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We may have known it was coming, but that doesn’t make it any less exciting.
Just after a quick update on Apple Watch during Apple’s live event, CEO Tim Cook announced what he called “the biggest iPad news in iPad since iPad.”
iPad Pro. Apple’s Phil Schiller gave us a rundown of the new addition to the iPad line.
Predictably, it’s bigger. A lot bigger.
At 12.9 inches, the width of the iPad Pro’s display is the same as the height of the iPad Air 2’s. In fact, that kind of screen real estate brings iPad Pro’s display awfully close to that of a 13-inch Macbook Pro (obviously).
So, what’s Apple doing with all of that room?
Well, for starters, the company is putting a new chip behind it. iPad Pro will be powered by Apple’s new 64-bit A9X processor, which is seriously quick –up to 1.8 times faster than its predecessor, the A8X. What does that mean, exactly?
Well, to put it simply, it means that this processor puts iPad firmly in the realm of desktop-class performance, with graphics that perform in console-class. Which is great, but also a necessity considering where Apple is trying to position this model.
It’s a 2-in-1 or “detachable” tablet, rather than the “slate” style (like every other iPad model). These 2-in-1 tablets are designed to be extremely productive devices meant to complete tasks normally outsourced to desktop and laptop computers.
In order to make iPad Pro a device that can bridge the divide between the power of a desktop computer and the portability of a tablet, Apple had to go beyond a big screen and a quick processor, though.
A big part of using a desktop/laptop computer is typing, which has never been ideal on iPad (or any other “slate” tablet). Now, iPad Pro has a full-size software keyboard, which should make typing on-screen faster, easier, and a bit more natural.
Still, typing on a touchscreen is far from ideal. So, Apple also announced the first in a handful of new accessories: the Smart Keyboard, a detachable keyboard with keys that feature the same technology unveiled in the new Macbook.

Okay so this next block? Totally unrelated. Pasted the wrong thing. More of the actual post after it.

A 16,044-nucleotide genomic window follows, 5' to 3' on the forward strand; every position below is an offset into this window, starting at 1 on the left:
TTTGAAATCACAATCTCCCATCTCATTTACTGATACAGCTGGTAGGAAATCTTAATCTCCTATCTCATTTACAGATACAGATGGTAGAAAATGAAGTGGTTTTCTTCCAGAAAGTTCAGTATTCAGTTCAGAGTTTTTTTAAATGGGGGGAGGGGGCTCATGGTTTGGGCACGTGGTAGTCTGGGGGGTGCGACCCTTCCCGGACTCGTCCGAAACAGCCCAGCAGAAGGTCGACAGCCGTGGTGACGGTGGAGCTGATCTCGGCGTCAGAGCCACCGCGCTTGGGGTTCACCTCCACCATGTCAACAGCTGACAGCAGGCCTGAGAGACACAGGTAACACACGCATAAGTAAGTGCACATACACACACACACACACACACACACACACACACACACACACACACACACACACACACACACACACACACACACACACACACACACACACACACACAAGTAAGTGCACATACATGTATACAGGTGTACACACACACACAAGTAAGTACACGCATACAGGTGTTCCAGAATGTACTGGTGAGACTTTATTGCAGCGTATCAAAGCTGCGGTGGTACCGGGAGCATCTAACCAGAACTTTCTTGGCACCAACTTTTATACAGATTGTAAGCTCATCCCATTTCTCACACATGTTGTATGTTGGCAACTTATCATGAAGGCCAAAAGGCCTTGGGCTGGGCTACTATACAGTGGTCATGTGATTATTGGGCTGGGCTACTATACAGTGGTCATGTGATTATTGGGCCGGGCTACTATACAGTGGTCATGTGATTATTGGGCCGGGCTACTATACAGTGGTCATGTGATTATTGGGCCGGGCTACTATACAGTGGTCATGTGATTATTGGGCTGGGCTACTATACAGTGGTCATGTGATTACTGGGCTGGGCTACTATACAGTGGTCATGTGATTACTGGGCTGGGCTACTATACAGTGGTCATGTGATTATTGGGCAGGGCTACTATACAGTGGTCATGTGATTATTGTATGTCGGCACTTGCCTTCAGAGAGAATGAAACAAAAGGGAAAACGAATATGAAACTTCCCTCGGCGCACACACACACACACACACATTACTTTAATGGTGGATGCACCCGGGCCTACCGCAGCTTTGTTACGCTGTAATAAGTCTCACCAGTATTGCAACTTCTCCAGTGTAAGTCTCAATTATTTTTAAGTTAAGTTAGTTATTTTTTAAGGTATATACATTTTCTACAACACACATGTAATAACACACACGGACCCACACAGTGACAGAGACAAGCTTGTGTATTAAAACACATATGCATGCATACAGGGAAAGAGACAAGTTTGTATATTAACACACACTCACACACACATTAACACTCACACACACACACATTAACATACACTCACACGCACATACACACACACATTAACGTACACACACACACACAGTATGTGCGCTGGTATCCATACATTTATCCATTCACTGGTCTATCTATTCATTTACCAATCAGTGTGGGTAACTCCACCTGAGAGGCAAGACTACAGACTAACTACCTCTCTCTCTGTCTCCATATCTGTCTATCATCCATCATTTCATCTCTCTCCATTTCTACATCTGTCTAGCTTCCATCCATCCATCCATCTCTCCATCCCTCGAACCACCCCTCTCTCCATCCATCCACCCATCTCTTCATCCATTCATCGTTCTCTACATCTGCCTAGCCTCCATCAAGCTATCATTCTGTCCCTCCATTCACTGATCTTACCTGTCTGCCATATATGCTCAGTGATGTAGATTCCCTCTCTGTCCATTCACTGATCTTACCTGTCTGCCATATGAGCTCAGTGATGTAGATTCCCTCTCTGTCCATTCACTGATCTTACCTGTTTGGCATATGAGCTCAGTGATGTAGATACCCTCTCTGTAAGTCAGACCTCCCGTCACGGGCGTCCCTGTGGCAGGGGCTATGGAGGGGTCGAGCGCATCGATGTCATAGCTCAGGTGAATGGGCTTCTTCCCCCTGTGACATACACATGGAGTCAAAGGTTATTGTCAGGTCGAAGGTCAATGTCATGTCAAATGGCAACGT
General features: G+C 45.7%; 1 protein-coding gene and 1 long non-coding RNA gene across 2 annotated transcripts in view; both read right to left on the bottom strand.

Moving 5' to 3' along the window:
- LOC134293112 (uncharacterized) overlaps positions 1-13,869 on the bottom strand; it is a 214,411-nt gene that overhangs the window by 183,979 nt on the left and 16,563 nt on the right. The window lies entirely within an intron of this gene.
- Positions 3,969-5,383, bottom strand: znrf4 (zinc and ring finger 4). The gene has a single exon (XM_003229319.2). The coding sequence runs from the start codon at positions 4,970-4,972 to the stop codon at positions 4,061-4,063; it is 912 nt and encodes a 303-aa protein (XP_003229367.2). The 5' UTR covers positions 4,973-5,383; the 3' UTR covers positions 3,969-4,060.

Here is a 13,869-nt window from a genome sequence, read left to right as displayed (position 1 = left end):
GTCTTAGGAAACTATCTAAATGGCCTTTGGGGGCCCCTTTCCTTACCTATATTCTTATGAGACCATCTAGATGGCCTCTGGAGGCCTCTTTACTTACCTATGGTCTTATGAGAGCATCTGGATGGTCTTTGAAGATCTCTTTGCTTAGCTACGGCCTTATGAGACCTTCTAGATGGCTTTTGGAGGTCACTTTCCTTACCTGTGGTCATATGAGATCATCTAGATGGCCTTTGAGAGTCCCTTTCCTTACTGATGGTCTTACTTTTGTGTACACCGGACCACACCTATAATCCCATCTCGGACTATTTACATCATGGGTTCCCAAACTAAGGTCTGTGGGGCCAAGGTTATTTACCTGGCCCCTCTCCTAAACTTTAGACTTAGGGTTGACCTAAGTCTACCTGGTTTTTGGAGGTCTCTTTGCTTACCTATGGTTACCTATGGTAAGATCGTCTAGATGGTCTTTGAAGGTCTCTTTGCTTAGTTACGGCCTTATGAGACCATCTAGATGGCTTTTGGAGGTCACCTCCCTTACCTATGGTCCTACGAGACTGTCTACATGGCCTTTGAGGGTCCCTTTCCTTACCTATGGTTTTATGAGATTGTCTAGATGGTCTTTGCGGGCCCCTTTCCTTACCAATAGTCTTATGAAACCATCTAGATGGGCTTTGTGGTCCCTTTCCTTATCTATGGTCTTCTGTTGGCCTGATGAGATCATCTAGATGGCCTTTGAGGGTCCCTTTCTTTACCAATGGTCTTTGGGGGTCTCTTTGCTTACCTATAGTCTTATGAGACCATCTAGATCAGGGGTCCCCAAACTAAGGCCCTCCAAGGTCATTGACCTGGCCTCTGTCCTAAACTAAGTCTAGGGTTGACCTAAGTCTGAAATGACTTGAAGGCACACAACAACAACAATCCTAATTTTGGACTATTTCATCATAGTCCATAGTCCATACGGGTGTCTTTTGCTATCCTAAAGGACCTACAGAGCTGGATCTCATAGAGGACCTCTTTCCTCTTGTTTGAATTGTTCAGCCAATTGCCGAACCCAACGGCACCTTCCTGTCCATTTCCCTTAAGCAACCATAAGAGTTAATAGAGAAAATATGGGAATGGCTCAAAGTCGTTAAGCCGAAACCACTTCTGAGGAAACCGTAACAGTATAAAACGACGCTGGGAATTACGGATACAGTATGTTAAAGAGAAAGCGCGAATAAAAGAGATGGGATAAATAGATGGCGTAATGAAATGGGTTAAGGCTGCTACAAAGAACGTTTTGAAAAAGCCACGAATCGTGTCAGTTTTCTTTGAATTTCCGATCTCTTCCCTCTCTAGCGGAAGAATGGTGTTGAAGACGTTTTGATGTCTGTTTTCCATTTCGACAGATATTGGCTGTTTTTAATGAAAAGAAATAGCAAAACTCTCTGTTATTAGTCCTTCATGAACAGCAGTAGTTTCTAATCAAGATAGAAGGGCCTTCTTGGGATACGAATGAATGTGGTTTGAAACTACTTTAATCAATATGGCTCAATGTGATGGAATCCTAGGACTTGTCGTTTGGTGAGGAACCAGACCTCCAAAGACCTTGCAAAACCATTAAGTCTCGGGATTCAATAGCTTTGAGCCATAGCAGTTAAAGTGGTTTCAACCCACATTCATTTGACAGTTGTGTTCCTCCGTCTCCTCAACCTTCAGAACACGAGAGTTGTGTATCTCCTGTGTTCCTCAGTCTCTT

That brings us to the other peripheral Apple announced in conjunction with iPad Pro: Apple Pencil.
Yeah, it looks like a stylus. But it isn’t. (No, really!)
Though it functions much like a stylus (aka a dumb pen-shaped solid object with a soft tip at one end) on the surface, Apple Pencil’s tip is full of sensors that allow greater control for applications like drawing, writing, and annotating.
A key component of iPad’s productivity boost is iOS 9 (available September 16th), which will allow you to make use of that massive screen with multitasking features like easy app-switching, the “split view” that lets you view and work in two applications at once, and the picture-in-a-picture feature that allows you to watch videos whilst you work in another app.
Though iPad Pro is big and an unprecedented kind of powerful, it remains relatively lean. The new model is just 6.9mm thick, compared to iPad Air’s 6.1mm. Though it’s considerably heavier at 1.57 lbs., iPad Pro is still extremely portable.
At a time when we’re all increasingly fed up with toting around heavy laptops and chargers, iPad Pro may prove a force to be reckoned with. While its 10-hour battery life may not hold a candle to iPhone, it’s far better than the battery lives of most laptops, and it’s much easier to haul.
Of course, that’s not to say long-time Apple fans won’t have something to say about the Pro — namely how the split screen view and not-stylus stylus (aka the Apple Pencil) are things Apple founder Steve Jobs wasn’t a fan of when it came to tablet innovation. But the Pro also isn’t intended primarily for consumers, either. It is, perhaps, the company’s most direct attempt to court enterprise customers to date.
iPad Pro will be available in November. The 32GB model starts at $800 with the 64GB model coming in at $949, and the 128GB model at $1079.